Back in 2018, there was a report that cited that 67% of consumers worldwide had interacted with a chatbot for customer support with a projection of 85% for 2020. I haven’t found definitive statistics to see how this forecast has played out this year but certainly chatbots are more pervasive than ever.
One thing I have noticed, however, is that some websites that once placed chatbots with a prominent role have now made those chatbots take more of a back seat. In other words, companies initially smitten with the promise of chatbots configured them to automatically pop up as customers first came to their websites, but this promise of seamless automation didn’t play out as imagined and now many companies are rethinking their strategy.
Customers experienced frustration that the chatbot wasn’t smart enough to handle their specific query as well as annoyance that the chatbot popped up to block their view of the website when they had no intention of interacting with it.
Another challenge that companies underestimated was the workload in maintaining and improving the chatbot after the initial launch. The optimistic idea that you just have to set up your bot and it would automatically learn and improve without any hand holding was more theory than reality.
But as with the emergence of any other technology, the early adopters learn the hard lessons for the benefit of those that come after. And to reference an overused cliche, there is no need to throw the baby out with the bathwater.
At Mobile Coach, we are living through these early stages of the learning curve for efficient and delightful customer service chatbots. The following are some key best practices we recommend:
Careful menu design
Most web-based customer service chatbots rely on a menu system (this is sometimes called a guided chatbot experience) with buttons. Menus with buttons are super helpful because it is quick and easy for customers to navigate and it also lessens the need for natural language processing (which can be unreliable or buggy).
You need strong organizational skills to plan out your menu and submenus. Doing this well is perhaps the biggest factor in how effective your chatbot will be.
Once you think the chatbot has resolved a customer query, it’s best to confirm that with the user by having the chatbot ask, “Was that what you were looking for?”
Doing this enables you to get valuable data on whether the chatbot was indeed successful but also gives the user a way to keep trying to find their answer if they are at a dead end.
Plan for when the chatbot is stumped
Even the best chatbot designs will fail to answer 100% of all customer questions. Some customer questions are going to be ultra specific to their situation. Make sure to provide a good way for customers to understand how to get access to human help.
It’s best if the chatbot can create a ticket with what it knows about the customer situation to pass on to a human support representative so the customer doesn’t have to explain themselves all over again.
Plan for an active maintenance workflow post launch
Some companies may be surprised to find an increase in customer support tickets after launching their chatbot, not a decrease. This can happen because chatbots are very easy to interact with and you can expect an influx of new interactions once you put one on your website.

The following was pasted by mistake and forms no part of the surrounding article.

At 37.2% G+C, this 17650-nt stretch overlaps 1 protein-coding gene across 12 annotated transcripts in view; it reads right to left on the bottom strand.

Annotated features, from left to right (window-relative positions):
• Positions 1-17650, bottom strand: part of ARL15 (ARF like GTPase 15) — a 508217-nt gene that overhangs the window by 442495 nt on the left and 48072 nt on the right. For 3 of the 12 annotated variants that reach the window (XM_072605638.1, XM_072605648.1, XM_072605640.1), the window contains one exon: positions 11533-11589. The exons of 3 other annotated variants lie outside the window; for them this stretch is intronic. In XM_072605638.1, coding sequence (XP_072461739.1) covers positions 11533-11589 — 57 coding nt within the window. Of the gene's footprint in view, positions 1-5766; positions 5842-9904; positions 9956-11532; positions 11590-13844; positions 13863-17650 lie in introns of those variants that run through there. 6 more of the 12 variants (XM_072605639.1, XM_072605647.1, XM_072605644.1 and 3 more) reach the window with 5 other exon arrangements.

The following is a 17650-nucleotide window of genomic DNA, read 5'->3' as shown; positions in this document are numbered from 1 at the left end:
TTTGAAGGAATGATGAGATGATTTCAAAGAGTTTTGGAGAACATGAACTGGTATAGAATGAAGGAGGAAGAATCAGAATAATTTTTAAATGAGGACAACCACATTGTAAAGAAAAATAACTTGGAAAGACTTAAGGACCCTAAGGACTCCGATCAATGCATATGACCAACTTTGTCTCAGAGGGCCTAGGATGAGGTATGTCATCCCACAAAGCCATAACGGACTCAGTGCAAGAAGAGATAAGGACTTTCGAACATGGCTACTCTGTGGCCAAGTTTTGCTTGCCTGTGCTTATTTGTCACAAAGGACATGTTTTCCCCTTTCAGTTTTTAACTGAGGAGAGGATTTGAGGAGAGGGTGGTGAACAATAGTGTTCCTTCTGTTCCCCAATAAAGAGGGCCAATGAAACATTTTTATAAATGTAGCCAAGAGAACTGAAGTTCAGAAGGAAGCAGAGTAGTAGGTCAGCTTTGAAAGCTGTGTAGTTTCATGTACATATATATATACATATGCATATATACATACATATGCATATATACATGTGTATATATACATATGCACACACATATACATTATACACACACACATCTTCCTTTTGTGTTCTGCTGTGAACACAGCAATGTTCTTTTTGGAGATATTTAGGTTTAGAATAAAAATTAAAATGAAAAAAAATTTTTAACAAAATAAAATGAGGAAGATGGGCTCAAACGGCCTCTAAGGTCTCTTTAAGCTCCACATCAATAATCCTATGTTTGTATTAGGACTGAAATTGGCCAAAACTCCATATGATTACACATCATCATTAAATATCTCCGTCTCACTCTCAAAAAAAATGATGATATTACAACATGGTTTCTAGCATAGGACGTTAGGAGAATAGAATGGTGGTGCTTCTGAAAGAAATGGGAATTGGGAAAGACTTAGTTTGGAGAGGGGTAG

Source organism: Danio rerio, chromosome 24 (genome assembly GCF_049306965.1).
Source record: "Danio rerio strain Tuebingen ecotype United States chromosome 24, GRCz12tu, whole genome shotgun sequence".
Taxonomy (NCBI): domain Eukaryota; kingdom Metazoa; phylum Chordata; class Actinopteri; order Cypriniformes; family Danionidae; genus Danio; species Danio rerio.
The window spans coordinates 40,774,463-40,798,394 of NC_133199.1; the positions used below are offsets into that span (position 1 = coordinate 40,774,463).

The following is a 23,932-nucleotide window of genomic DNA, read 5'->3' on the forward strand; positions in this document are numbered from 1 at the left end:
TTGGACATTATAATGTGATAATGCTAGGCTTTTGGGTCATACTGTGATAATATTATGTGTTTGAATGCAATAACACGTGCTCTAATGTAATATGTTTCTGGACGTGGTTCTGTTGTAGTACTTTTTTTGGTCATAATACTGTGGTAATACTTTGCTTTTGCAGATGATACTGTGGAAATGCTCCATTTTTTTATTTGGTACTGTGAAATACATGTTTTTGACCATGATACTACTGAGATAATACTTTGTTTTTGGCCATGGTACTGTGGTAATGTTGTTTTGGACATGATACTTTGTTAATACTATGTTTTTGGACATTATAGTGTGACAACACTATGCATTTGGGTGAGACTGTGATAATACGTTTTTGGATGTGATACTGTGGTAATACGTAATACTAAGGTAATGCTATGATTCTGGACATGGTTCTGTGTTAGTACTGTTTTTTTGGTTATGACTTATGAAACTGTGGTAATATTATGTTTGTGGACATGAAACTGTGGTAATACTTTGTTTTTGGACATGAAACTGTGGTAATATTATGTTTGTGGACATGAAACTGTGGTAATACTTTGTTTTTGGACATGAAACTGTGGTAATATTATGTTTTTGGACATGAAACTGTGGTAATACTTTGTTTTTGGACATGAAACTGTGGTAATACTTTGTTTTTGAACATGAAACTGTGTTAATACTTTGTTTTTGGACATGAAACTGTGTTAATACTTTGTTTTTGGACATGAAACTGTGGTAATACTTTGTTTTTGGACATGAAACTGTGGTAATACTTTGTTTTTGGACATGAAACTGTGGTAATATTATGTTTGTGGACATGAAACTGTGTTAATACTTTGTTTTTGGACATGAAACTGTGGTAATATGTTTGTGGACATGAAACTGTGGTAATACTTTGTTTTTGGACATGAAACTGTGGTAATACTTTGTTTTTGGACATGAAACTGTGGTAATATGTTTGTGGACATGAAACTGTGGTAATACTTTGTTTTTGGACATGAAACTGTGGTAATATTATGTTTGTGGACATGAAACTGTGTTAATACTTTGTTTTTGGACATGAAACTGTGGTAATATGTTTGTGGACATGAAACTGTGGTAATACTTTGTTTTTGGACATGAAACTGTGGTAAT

People who were holding on to their questions before may now be comfortable asking them because speaking with a chatbot is quicker and easier than speaking with a person. It is likely that version 1 of your chatbot will need to be tweaked based on real life interactions with your customers.
Make sure you plan for someone on your team to be responsible for monitoring chatbot efficacy and that there is a plan in place for updates and improvements. I’s also helpful to have some guiding metrics to gauge ROI.
For example, you can monitor what percentage of customer service inquiries are successfully brought to complete resolution via the chatbot. You can also track qualitative measures like customer satisfaction pre vs. post chatbot implementation.
Suppress the urge to be cute and clever
Chatbots do provide an opportunity for attempts at humor and cuteness, often to deflect from their limited functionality. In a customer service use case, these often fall flat. The key value proposition for a chatbot in this use case is immediacy. You want to deliver an answer quickly and accurately and if you can’t do that, provide guidance towards the next fastest resolution. If you add any personality, only do so after you are confident that you are providing the right information as quickly as possible.
Programmatic versus machine learning
Some chatbot providers rely on machine learning as the engine for chatbot content while others are programmatic in nature. Machine learning can be effective if you have significant website traffic (e.g. tens of millions of queries) and if your commonly asked questions are relatively general and benign in nature.
For many companies, however, a programmatic approach is going to yield happier customer resolutions. Programmatic chatbots dictate what the chatbot says based on what the company has authored. This gives companies more control over exactly how the chatbot behaves, thus making it easier to maintain quality control.
No, customer support chatbots have not yet lived up to the hype they had a few years ago, but the technology certainly has not stood still, either. In fact, in most cases, it’s not the technology that causes the problem, it’s the way the chatbot is implemented. Following these tips will give any company a better chance at building a chatbot that delivers real benefit to customers and the company alike. A chatbot will not replace your human support team, but it can certainly save your team and your customers time and energy. Chatbots are not a magic wand, but they can be a powerful tool for your business.